The Major Difference Between Rental Agreements and Leases on Rental Homes

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What Is the Major Difference Between Rental Agreements and Leases on Rental Homes?

The Major Difference Between Rental Agreements and Leases on Rental Homes

The terms “rental agreement” and “lease” are often used interchangeably, but legally they are different. There are, of course, similarities that are noteworthy. In both cases, tenant and landlord have come to agreement that the former will occupy the property of the latter, which is the most important factor. Rental homes transactions should have one form of agreement or another.

There is no “best” type of agreement to cover rental houses. These two forms of contractual occupancy are simply different in their perspective and some of their language. It is important to learn exactly what a prospective landlord has in mind when he/she mentions a rental agreement or lease. If you simply ask the landlord a desired time frame for which the house should be occupied, you should learn what type of agreement really pertains to this rental property. Here are the primary differences in the two agreements.

  • Rental Agreement. This normally means you will occupy rental houses on a month-to-month basis. Unless a specific end of term date is negotiated, this agreement is open-ended, meaning that you could occupy the rental property for years, if you and your landlord so desired. However, it also means that on less than 30 days' notice, either party could terminate the contract, raise the rent, change other terms, etc. Rental agreements are common, sometimes work very well for both parties, and at other times create problems.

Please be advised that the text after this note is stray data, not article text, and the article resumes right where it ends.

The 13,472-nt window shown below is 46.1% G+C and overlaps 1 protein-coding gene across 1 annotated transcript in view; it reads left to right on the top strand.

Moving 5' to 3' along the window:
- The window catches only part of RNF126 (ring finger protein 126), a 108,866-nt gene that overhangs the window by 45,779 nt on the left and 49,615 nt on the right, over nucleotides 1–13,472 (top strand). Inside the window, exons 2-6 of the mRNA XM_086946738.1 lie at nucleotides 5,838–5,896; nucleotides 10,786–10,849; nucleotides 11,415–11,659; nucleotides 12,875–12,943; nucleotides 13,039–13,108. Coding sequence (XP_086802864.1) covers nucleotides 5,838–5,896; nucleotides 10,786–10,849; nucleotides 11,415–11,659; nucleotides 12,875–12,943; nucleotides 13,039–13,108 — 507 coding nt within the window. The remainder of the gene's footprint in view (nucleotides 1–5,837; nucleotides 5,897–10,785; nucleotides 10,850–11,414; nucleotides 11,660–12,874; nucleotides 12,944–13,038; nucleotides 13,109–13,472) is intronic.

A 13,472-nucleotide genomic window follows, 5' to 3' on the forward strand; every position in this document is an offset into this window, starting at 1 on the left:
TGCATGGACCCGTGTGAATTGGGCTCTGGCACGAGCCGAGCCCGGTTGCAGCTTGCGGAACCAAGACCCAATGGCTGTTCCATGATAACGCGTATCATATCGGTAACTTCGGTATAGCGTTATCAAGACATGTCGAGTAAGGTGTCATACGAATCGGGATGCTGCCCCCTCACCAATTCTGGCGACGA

• Lease. When you lease rental property, you'll agree to a fixed term, sometimes with options to renew at certain dates, at a fixed rental price. Your landlord will agree that this term and price are acceptable. This agreement tends to work better with rental houses since both parties are aware of the most important components of the agreement. This additional stability for both tenant and landlord is often important. Problems could still arise if the circumstances of one party or the other change dramatically during the lease term, making it difficult for one or the other to fulfill the terms of the contract.
Many of the remaining terms, rights, responsibilities, and legal issues will be similar in both forms of agreement. If you're looking to occupy for the short term, consider yourself quite “mobile,” or have high confidence your prospective landlord has no plans to raise rents or change tenants frequently, a rental agreement might be appropriate. Should you value more stability when you rent real estate, a fair lease may be the better choice.



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Jerry Mayo